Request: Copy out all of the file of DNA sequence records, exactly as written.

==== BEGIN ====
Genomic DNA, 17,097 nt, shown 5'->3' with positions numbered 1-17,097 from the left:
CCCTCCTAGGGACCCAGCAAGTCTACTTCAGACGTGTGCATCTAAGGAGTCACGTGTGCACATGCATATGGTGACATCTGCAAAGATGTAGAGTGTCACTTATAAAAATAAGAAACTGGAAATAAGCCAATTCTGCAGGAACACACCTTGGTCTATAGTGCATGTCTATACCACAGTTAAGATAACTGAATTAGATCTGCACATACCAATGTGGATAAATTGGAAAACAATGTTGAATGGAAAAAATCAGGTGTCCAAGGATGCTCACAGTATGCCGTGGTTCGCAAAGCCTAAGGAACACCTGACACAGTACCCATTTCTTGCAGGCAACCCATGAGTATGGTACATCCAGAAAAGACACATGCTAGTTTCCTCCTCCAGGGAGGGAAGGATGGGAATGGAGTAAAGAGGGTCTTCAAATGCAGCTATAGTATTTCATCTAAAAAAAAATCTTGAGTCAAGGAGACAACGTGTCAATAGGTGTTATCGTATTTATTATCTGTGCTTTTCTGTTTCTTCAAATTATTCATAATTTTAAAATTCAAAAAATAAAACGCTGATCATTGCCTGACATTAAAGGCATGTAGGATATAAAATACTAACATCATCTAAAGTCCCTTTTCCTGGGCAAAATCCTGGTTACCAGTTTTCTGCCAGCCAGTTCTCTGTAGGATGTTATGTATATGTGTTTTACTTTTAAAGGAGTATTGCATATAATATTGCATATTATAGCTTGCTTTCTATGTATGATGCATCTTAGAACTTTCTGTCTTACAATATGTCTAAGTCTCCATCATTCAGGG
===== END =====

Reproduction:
Genomic DNA, 17,097 nt, shown 5'->3' with positions numbered 1-17,097 from the left:
CCCTCCTAGGGACCCAGCAAGTCTACTTCAGACGTGTGCATCTAAGGAGTCACGTGTGCACATGCATATGGTGACATCTGCAAAGATGTAGAGTGTCACTTATAAAAATAAGAAACTGGAAATAAGCCAATTCTGCAGGAACACACCTTGGTCTATAGTGCATGTCTATACCACAGTTAAGATAACTGAATTAGATCTGCACATACCAATGTGGATAAATTGGAAAACAATGTTGAATGGAAAAAATCAGGTGTCCAAGGATGCTCACAGTATGCCGTGGTTCGCAAAGCCTAAGGAACACCTGACACAGTACCCATTTCTTGCAGGCAACCCATGAGTATGGTACATCCAGAAAAGACACATGCTAGTTTCCTCCTCCAGGGAGGGAAGGATGGGAATGGAGTAAAGAGGGTCTTCAAATGCAGCTATAGTATTTCATCTAAAAAAAAATCTTGAGTCAAGGAGACAACGTGTCAATAGGTGTTATCGTATTTATTATCTGTGCTTTTCTGTTTCTTCAAATTATTCATAATTTTAAAATTCAAAAAATAAAACGCTGATCATTGCCTGACATTAAAGGCATGTAGGATATAAAATACTAACATCATCTAAAGTCCCTTTTCCTGGGCAAAATCCTGGTTACCAGTTTTCTGCCAGCCAGTTCTCTGTAGGATGTTATGTATATGTGTTTTACTTTTAAAGGAGTATTGCATATAATATTGCATATTATAGCTTGCTTTCTATGTATGATGCATCTTAGAACTTTCTGTCTTACAATATGTCTAAGTCTCCATCATTCAGGG